Cairo: Egypt was on the edge on Monday as protest rallies demanding Mohammed Mursi`s ouster and early elections kicked off across the deeply polarised country on the first anniversary of his presidency, raising fears of an escalation in violence.
The grassroots Tamarod (`Rebellion` in Arabic) movement is driving the protest campaign with a petition of signatures seeking Mursi`s ouster and a snap election, which has united liberal and secular opposition groups, including the National Salvation Front.
However, many ordinary Egyptians - angered by Mursi`s political and economic policies - are also taking part in the rally.
Opposition activists say more than 22 million people have signed the petition and have urged the signatories to come out in Cairo`s Tahrir Square.
Thousands spent the night at Tahrir Square, focus of the Arab Spring protests which brought down ex-leader Hosni Mubarak in 2011.
The current protests come on the first anniversary of Mursi`s election as the country`s first Islamist president.
61-year-old Mursi`s opponents say he has failed to tackle economic and security problems.
Critics also say he has put the Islamist agenda of his Muslim Brotherhood party ahead of the country`s wider interests.
In Cairo, anti-Mursi supporters waving red cards chanted: "Irhal! Irhal!" ("Leave! Leave!").
According to a media report, President`s supporters opened fire on protesters in Upper Egypt, killing one person and injuring scores.
According to Egyptian websites over 170 people have been injured nationwide so far.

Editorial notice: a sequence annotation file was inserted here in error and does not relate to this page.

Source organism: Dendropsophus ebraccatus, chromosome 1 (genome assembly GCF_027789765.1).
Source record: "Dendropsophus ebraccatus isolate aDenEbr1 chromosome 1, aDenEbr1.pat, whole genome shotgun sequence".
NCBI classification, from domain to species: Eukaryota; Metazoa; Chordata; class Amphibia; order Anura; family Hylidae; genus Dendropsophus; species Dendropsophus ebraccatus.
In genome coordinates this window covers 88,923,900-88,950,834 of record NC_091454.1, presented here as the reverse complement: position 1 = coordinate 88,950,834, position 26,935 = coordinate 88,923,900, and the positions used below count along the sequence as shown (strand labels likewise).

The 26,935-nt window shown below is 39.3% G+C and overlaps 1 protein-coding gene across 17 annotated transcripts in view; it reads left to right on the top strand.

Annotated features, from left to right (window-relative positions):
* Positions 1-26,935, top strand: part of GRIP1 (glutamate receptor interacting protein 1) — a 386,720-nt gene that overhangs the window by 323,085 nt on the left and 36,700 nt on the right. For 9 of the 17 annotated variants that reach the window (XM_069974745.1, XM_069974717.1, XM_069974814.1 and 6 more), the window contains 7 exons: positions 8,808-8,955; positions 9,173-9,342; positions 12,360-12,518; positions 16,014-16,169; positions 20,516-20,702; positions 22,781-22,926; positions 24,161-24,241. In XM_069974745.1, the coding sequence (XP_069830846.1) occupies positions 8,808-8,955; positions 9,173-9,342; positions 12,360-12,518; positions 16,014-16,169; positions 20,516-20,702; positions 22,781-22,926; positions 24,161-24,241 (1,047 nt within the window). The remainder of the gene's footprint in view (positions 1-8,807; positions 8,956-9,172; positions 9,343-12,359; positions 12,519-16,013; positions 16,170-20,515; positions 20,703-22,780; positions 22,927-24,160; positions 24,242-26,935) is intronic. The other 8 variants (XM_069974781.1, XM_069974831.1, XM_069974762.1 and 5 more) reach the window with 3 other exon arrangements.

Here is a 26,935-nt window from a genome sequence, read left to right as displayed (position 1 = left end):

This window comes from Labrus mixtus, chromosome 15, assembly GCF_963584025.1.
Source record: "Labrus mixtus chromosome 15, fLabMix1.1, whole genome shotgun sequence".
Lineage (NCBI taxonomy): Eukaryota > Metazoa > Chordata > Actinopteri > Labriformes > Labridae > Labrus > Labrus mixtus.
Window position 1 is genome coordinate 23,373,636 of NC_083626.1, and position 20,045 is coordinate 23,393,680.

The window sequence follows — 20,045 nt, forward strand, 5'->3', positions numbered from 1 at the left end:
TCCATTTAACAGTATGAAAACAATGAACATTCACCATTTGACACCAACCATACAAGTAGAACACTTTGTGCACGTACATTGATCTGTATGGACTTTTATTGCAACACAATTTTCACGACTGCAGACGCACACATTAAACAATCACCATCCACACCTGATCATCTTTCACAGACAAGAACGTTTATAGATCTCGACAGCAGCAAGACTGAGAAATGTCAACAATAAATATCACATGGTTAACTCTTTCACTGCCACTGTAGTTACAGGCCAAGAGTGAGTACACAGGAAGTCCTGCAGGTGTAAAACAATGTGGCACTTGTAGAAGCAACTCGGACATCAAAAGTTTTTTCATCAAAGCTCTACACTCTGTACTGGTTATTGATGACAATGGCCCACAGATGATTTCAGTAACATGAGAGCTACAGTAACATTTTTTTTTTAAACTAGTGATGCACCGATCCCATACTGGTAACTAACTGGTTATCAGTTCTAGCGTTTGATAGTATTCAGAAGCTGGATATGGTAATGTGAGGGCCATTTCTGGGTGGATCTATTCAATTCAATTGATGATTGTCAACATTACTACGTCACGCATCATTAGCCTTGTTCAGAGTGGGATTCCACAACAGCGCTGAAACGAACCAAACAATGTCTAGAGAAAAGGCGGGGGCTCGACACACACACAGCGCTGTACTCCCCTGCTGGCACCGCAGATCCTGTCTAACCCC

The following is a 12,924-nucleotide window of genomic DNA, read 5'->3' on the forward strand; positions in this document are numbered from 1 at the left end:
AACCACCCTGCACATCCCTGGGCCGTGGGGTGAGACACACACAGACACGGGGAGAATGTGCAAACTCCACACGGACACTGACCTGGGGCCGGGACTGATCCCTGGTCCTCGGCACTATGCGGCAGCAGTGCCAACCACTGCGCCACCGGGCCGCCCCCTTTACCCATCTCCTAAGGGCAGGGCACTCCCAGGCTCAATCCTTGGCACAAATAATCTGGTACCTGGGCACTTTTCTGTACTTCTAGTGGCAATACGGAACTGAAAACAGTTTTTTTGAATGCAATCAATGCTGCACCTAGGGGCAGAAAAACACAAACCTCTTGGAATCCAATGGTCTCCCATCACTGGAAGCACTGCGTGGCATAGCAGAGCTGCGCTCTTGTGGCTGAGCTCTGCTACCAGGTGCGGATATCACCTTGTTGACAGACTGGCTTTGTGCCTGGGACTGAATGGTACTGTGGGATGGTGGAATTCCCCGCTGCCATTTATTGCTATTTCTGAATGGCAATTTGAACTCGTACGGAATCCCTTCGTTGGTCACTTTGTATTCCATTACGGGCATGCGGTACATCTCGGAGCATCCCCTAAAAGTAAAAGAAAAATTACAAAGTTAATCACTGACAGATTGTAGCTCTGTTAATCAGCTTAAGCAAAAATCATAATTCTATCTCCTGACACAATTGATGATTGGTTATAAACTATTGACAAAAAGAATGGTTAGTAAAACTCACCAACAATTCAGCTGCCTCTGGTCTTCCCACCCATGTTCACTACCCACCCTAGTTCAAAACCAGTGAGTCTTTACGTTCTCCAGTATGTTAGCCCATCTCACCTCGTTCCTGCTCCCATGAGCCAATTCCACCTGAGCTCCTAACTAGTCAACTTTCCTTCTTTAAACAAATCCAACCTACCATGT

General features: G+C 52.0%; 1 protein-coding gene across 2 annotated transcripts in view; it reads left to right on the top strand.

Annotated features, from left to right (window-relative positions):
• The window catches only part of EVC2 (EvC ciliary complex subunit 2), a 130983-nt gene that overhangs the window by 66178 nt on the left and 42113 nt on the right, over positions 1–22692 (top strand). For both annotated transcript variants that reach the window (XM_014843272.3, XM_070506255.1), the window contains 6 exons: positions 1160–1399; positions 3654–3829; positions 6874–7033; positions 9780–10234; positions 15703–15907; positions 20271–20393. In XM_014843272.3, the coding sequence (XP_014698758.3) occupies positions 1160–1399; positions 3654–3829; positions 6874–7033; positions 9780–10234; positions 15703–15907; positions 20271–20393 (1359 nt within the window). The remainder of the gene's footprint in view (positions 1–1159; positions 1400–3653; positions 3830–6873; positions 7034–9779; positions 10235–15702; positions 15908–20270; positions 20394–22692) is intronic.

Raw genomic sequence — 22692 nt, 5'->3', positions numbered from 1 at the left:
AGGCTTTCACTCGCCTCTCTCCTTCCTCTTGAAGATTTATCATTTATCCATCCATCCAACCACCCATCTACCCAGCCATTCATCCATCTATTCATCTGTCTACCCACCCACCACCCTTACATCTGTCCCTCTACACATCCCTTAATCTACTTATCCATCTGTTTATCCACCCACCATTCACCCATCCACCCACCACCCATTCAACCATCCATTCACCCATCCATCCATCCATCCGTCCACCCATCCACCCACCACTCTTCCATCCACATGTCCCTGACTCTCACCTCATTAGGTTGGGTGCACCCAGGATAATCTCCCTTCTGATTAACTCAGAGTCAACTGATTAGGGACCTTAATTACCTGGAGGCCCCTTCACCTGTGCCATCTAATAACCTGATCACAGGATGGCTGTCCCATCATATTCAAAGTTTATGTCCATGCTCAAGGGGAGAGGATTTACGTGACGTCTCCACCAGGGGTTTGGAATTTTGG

The rallies from the square and elsewhere in Alexandria are expected to move later in the day to the central Sidi Gaber area.
The Suez Canal city of Port Said, in north-east Egypt, is expected to see similar rallies today.
A big stage has been erected in the city`s main square, with protesters checking the identities of those going in and out of the square.
There are similar rallies in Suez, Monofia and Sharqiya - the birthplace of Mursi.
Supporters of the president are also holding their own rallies.
Meanwhile, Egyptian presidency urged all political forces, currently demonstrating in rival mass rallies countrywide, to commit to peaceful protest, insists `dialogue` is only way out of impasse.
"The presidency has called on political parties for dialogue more than once," said a presidential spokesman at a news conference.
"Dialogue is the only way to reach consensus," he added. "The presidency aims to reach serious national reconciliation to pull the country out of its current state of polarisation."
The presidency stressed that the president and the Egyptian people "would never accept western interference in Egypt`s internal affairs." The comment was in response to a question about US President Barack Obama`s calls for the presidency and opposition to enter dialogue.
Thousands spent the night at Tahrir Square, focus of the Arab Spring protests which brought down Hosni Mubarak regime.
Morsi`s opponents say he has failed to tackle economic and security problems. Critics also say he has put the Islamist agenda of his Muslim Brotherhood party ahead of the country`s wider interests.
In Cairo, anti-Morsi supporters waving red cards chanted: "Irhal! Irhal!" ("Leave! Leave!"). Similar rallies were held in Alexandria, Kafr al-Sheikh, Sidi Salem, Damietta, Gharbiya, Suez, Sharqiya - the birthplace of Morsi, and other cities.
The opposition National Salvation Front said protesters will remain in the streets until the fall of the regime.
Muslim Brotherhood`s political wing, the Freedom and Justice Party, also vowed the pro-Morsi coalition will remain in sit-ins to defend until opposition end their rallies.
Egyptian presidency urged all political forces to commit to peaceful protest, insisting `dialogue` is only way out of impasse. "Dialogue is the only way to reach consensus," said a presidential spokesman yesterday.